I ran through the racks of bikes and picked up my run bag and then off to the changing tent. A big burly guy was standing outside the entrance with a big bucket of ice cold water. He asked if I wanted to get dumped and I said “Hell Ya!” Aaaaaaaahhhhhh! That was freakin cold, but man did it feel good. There was not very many people in the changing tent. I figured there was a lot of people still out on the road. One guy came in behind me and just laid on the ground. The volunteers came running over to him and then medical staff came over and started asking him questions about where he was and what his name was.
I really took my time getting changed. The volunteers were bringing over ice cold towels over and draping them on my head and neck. It felt so good. I was in no hurry to leave. I ended up changing my race kit tank top. My black Amrita jersey is mostly black and is really hot in the baking sun. I had the wherewithall to stick my white Sleeping Dog Bike Shop tank in my run bag and it was a smart move. I ate something out of my bag and had some water too. I also took a leak which was really dark. Not a good sign. I eventually got done changing after about 15 minutes in transition. A new record long time in transition. I stopped off at the suncreen stand and let them lather me up again and then headed out of T2 running.
T2 Time: 0:15:02
I started off on the run and through the spectator-lined chute heading to the run course. I started taking inventory of my physical ability to run and everything seemed ok. I was running, not very fast, but I was running. I eventually saw Denise about halfway up Lakeview Drive and stopped to chat with her for several minutes. I told her about the conditions on the bike and she couldn’t believe I was doing this. My Dad called her while I was standing there and I answered the phone. I think I suprised him a bit . I told her I was going to go out and see what I could do. We said goodbye and I’ll see ya in a couple hours..hopefully.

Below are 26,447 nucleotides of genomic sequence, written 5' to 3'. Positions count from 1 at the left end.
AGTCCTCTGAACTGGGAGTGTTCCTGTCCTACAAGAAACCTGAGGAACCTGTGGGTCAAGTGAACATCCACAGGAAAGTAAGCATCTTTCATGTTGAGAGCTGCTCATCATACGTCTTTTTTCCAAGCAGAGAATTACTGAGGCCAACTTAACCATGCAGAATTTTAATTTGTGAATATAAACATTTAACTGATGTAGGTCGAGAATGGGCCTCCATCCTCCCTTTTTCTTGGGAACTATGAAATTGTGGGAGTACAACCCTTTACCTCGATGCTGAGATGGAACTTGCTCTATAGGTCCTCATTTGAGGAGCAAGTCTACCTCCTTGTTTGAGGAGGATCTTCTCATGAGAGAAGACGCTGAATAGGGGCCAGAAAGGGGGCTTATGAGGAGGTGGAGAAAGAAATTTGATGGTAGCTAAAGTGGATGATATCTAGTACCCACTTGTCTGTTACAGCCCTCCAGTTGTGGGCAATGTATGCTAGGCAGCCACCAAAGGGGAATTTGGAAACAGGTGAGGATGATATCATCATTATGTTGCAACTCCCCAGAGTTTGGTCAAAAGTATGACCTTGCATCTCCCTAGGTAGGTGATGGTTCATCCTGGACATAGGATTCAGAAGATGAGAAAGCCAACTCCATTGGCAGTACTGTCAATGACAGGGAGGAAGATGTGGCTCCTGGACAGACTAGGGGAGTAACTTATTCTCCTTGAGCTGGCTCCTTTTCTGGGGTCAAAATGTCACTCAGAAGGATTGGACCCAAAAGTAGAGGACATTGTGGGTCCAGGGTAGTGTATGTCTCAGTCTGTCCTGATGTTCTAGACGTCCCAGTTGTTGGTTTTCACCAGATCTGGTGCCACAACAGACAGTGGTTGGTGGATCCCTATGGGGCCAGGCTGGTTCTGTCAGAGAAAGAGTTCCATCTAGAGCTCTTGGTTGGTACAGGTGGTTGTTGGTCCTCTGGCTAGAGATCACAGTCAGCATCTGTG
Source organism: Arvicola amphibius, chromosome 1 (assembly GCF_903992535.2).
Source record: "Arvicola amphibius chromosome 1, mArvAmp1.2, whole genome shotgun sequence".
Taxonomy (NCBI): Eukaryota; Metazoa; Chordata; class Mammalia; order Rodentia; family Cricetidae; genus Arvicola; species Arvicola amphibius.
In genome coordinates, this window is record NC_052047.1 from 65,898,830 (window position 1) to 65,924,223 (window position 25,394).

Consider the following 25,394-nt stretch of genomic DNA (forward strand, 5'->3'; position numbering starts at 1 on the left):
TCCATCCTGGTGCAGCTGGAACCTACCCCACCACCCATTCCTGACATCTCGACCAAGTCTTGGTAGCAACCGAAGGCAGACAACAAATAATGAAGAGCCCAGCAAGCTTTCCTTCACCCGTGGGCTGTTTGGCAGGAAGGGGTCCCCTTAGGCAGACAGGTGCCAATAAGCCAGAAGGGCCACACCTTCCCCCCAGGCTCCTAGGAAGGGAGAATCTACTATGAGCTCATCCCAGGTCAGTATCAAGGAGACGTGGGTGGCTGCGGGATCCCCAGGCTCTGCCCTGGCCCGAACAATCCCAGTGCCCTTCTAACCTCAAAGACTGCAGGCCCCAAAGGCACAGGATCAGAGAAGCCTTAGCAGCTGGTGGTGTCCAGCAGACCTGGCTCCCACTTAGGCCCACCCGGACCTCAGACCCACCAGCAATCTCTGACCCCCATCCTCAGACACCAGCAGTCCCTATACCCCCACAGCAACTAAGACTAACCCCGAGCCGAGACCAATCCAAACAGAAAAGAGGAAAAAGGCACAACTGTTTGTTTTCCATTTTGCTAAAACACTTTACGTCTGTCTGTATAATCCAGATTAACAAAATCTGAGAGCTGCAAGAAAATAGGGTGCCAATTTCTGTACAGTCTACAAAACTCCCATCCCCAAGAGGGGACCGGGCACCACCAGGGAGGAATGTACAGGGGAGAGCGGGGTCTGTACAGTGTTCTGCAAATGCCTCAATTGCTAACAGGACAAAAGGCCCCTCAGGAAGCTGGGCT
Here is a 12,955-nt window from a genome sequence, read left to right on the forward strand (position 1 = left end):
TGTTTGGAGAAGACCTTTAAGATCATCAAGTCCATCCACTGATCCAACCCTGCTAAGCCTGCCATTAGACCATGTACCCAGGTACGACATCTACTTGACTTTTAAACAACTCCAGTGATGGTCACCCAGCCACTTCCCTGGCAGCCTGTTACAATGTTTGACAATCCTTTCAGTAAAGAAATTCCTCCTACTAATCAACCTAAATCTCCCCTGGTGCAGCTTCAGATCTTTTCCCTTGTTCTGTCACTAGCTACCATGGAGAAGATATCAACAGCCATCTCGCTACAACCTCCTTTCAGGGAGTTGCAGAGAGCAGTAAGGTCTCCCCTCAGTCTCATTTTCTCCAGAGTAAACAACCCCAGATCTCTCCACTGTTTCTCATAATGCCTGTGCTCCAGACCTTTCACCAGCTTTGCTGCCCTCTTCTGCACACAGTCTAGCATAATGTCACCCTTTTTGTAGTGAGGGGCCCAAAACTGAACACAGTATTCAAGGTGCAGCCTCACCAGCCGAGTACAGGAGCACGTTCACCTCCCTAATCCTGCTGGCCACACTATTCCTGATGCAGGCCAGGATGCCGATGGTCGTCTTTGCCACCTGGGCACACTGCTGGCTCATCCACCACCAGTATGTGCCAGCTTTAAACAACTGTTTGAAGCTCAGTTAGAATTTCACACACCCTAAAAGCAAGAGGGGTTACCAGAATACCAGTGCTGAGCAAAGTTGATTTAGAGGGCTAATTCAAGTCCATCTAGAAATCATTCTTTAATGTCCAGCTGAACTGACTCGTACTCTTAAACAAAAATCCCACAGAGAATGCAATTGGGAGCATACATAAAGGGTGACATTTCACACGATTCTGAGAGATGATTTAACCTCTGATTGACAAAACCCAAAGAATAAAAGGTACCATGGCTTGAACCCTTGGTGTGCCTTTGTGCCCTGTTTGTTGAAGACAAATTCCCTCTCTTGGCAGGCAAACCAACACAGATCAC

It was around 1:30-2:00PM at this point and it was REALLY freakin hot. I continued to mostly run for the first several miles which meandered through some smaller backstreets in town before turning right back onto Coeur d’Alene Drive. Many of the people that lived there were out hosing us down and cheering us on. I didn’t realize it but my socks and sneakers were getting really wet. A sure way to cause some blisters and foot problems. I didn’t care. We passed by a small beach and there was an older Ironman athlete coming out of the lake in his running outfit. I was entertaining that idea and thought maybe on the next loop.
Once out on Coeur d’Alene drive people were actually running in the grass to the right of the path. It was next to the golf course and it had some trees lining it giving some shade. it was like a mad hunt for any shade you could find. That ended shortly when we hit the large condo building. The running trail that parallels CdA Drive and runs along the lake is very exposed with minimal shade. It was so hot. I ran through the first aid station and the stench of the port-a-johns’ was brutal! I took ice and water at every aid station and walked through each one. I filled up my handheld water with ice and water and would just constantly drizzle it over my head, back and arms as I ran.
Walking became more prevalent as I go closer and closer to the turnaround point. I had a pain on my toes of my left foot. I stopped at a bench and took off my shoe to see what was going on. Meanwhile, Denise is seeing me stopped on the athlete tracker and starting to freak out a bit. I apparently didn’t cut the toenail on my “pinky” toe and it was cutting into the side of the toe aside of it and it was bleeding all in my sock. I got some Ruby’s Lube out of my FuelBelt and rubbed it on it to ease the cutting a bit. it helped but I could still feel it. I wished I had some nail clippers!